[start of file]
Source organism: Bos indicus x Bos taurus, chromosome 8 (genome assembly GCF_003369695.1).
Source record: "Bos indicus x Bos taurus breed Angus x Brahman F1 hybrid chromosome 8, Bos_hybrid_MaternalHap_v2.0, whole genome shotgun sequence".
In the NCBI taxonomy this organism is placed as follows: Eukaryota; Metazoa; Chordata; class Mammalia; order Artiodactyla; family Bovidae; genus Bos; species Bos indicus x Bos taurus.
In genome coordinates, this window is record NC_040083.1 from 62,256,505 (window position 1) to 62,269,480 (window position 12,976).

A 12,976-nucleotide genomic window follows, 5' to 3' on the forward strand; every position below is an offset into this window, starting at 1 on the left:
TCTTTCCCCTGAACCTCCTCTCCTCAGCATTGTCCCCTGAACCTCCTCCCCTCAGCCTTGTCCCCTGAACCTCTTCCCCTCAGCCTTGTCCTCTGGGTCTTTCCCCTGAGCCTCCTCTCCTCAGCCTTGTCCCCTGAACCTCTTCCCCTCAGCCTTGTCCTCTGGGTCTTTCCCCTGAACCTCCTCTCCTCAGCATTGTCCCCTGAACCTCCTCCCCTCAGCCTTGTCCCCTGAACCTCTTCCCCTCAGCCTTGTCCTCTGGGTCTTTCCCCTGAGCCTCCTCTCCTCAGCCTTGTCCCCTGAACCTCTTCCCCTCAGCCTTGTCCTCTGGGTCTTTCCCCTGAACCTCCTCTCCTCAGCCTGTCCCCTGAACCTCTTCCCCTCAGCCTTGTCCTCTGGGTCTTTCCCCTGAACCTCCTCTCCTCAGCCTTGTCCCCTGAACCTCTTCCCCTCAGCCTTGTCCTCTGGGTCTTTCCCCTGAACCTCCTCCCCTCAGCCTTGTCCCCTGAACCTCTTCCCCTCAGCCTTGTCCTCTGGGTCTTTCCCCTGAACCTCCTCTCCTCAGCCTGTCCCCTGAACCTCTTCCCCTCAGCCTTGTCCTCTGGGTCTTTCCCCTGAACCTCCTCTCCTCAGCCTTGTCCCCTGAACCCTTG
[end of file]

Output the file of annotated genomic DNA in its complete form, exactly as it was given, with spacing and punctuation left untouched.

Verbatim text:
Source organism: Bos indicus x Bos taurus, chromosome 8 (genome assembly GCF_003369695.1).
Source record: "Bos indicus x Bos taurus breed Angus x Brahman F1 hybrid chromosome 8, Bos_hybrid_MaternalHap_v2.0, whole genome shotgun sequence".
In the NCBI taxonomy this organism is placed as follows: Eukaryota; Metazoa; Chordata; class Mammalia; order Artiodactyla; family Bovidae; genus Bos; species Bos indicus x Bos taurus.
In genome coordinates, this window is record NC_040083.1 from 62,256,505 (window position 1) to 62,269,480 (window position 12,976).

A 12,976-nucleotide genomic window follows, 5' to 3' on the forward strand; every position below is an offset into this window, starting at 1 on the left:
TCTTTCCCCTGAACCTCCTCTCCTCAGCATTGTCCCCTGAACCTCCTCCCCTCAGCCTTGTCCCCTGAACCTCTTCCCCTCAGCCTTGTCCTCTGGGTCTTTCCCCTGAGCCTCCTCTCCTCAGCCTTGTCCCCTGAACCTCTTCCCCTCAGCCTTGTCCTCTGGGTCTTTCCCCTGAACCTCCTCTCCTCAGCATTGTCCCCTGAACCTCCTCCCCTCAGCCTTGTCCCCTGAACCTCTTCCCCTCAGCCTTGTCCTCTGGGTCTTTCCCCTGAGCCTCCTCTCCTCAGCCTTGTCCCCTGAACCTCTTCCCCTCAGCCTTGTCCTCTGGGTCTTTCCCCTGAACCTCCTCTCCTCAGCCTGTCCCCTGAACCTCTTCCCCTCAGCCTTGTCCTCTGGGTCTTTCCCCTGAACCTCCTCTCCTCAGCCTTGTCCCCTGAACCTCTTCCCCTCAGCCTTGTCCTCTGGGTCTTTCCCCTGAACCTCCTCCCCTCAGCCTTGTCCCCTGAACCTCTTCCCCTCAGCCTTGTCCTCTGGGTCTTTCCCCTGAACCTCCTCTCCTCAGCCTGTCCCCTGAACCTCTTCCCCTCAGCCTTGTCCTCTGGGTCTTTCCCCTGAACCTCCTCTCCTCAGCCTTGTCCCCTGAACCCTTG